Merkel reelected party leader, defending disputed policies (2)

08:21, November 16, 2010      

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However, Merkel seemed persistent on her decisions, even as polls warned that most German public were unhappy with them. Analysts said the incomplete list of "unpopular policies" includes giving Greece a big bailout package, extending the lifespan of Germany's nuclear power station and promoting a health- care reform that raises employees' expenses. "The achievements of the government could be seen in its deeds, but not always in its style," Merkel said. Those controversial policies "will later prove to be necessary and convince people."

Analysts said Merkel's party would face tough challenges in 2011, dubbed "super election year" when six of Germany's 16 states would hold elections. Recent polls indicated that the popularity of the coalition, especially the FDP, kept falling these months.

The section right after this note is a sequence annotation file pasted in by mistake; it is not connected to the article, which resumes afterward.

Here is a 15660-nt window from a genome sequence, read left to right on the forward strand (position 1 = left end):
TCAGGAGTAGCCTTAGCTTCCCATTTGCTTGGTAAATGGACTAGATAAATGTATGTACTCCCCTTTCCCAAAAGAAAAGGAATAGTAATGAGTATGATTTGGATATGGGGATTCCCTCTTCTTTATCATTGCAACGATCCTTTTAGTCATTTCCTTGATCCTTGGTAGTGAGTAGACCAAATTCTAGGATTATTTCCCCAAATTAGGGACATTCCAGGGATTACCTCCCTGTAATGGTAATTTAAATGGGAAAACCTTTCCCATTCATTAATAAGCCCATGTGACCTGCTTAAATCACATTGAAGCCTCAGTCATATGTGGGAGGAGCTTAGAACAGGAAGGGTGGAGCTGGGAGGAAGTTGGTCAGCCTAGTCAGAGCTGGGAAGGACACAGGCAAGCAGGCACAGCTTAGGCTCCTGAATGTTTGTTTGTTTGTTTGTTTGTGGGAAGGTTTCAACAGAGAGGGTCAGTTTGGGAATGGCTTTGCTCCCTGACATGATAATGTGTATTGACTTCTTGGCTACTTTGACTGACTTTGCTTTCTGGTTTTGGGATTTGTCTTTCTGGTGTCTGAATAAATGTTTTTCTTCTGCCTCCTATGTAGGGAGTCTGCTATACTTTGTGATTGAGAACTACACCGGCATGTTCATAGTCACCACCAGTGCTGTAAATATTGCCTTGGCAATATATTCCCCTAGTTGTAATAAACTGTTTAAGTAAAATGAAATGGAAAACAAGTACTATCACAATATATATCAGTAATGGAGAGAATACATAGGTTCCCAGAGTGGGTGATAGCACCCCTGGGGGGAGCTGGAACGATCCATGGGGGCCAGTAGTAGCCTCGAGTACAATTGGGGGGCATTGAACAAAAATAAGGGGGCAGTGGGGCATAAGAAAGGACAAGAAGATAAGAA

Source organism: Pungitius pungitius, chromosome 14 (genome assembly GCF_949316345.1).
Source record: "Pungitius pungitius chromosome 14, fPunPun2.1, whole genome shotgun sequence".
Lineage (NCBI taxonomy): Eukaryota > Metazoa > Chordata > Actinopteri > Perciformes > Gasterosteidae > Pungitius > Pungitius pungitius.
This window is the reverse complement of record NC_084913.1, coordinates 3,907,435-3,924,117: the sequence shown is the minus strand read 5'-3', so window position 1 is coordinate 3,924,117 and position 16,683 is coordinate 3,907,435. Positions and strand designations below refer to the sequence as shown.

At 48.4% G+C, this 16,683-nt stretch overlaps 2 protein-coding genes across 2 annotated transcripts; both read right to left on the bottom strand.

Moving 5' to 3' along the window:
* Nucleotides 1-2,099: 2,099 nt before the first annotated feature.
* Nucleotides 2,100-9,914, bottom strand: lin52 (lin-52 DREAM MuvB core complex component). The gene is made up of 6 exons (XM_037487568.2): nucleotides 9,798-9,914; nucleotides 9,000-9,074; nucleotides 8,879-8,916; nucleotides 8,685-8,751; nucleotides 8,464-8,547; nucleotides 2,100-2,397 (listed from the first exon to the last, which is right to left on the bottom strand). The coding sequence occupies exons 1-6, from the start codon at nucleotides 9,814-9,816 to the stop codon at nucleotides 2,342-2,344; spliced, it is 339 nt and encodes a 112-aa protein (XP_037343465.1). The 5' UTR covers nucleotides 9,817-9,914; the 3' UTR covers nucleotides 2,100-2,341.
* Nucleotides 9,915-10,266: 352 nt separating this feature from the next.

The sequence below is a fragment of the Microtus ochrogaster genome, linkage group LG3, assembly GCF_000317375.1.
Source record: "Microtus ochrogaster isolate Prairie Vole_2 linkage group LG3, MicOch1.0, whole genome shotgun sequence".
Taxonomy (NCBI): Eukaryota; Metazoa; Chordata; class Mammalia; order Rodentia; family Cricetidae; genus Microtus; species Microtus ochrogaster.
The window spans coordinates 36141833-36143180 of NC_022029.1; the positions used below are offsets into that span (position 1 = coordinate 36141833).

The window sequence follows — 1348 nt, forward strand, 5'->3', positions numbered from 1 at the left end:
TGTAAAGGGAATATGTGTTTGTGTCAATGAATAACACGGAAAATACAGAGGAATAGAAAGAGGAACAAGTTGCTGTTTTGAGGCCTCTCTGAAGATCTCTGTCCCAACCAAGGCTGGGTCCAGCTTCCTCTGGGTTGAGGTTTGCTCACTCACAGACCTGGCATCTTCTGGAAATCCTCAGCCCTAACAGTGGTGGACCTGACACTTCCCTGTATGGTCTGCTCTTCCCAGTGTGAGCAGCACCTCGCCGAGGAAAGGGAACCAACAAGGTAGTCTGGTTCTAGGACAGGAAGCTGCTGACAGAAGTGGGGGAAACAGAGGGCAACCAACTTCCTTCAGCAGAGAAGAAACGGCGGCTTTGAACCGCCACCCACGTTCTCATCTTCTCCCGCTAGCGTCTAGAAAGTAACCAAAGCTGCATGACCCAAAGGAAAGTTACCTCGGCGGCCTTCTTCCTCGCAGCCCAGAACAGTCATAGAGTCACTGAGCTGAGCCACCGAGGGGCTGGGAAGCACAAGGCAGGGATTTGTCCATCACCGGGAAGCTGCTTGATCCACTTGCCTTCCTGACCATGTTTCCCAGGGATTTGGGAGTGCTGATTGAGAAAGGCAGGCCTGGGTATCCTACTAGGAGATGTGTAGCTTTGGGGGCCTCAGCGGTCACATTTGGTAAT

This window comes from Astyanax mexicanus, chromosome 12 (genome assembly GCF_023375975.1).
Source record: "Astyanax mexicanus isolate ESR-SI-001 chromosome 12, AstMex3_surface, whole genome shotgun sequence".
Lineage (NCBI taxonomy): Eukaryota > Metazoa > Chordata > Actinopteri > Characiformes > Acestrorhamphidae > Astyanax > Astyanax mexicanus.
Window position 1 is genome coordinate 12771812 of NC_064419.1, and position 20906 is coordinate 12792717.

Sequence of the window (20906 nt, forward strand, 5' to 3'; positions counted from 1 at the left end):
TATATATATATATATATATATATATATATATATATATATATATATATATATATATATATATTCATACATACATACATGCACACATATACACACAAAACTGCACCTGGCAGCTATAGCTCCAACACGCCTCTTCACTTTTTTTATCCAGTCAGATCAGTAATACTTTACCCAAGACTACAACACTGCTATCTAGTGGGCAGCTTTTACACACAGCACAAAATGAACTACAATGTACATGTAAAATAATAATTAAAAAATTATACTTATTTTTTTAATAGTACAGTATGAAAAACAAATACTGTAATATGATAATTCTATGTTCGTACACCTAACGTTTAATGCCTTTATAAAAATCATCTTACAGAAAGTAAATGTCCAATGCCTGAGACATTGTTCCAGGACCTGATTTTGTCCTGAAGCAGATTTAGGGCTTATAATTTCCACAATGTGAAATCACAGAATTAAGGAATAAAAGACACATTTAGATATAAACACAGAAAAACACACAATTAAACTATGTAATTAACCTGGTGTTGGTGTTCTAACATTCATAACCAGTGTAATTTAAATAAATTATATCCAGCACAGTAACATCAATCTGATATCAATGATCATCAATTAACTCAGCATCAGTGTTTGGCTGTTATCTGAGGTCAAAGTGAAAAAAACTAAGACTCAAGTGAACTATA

"Throw the forecasts in the trash," Merkel told delegates. "We can make it."

The chancellor highlighted her country's solid and swift economic recovery since March this year, powered by soaring exports and sinking unemployment. The number of jobless people hit 5 million months before Merkel first took office in 2005, and now it has slumped below 3 million.

"That isn't a miracle -- it is the German people and also we, the CDU that achieved this," Merkel said.

The chancellor also counter attacked criticisms on Germany's export-led growth model. "We'll never accept being penalized for the fact that we manufacture good products," she said. Germany is open to "fair competitions" from other economies.

During last week's G20 (Group of 20) summit in Seoul, capital of South Korea Merkel rejected U.S. President Barack Obama's call for setting limits on deficits and trade surplus.

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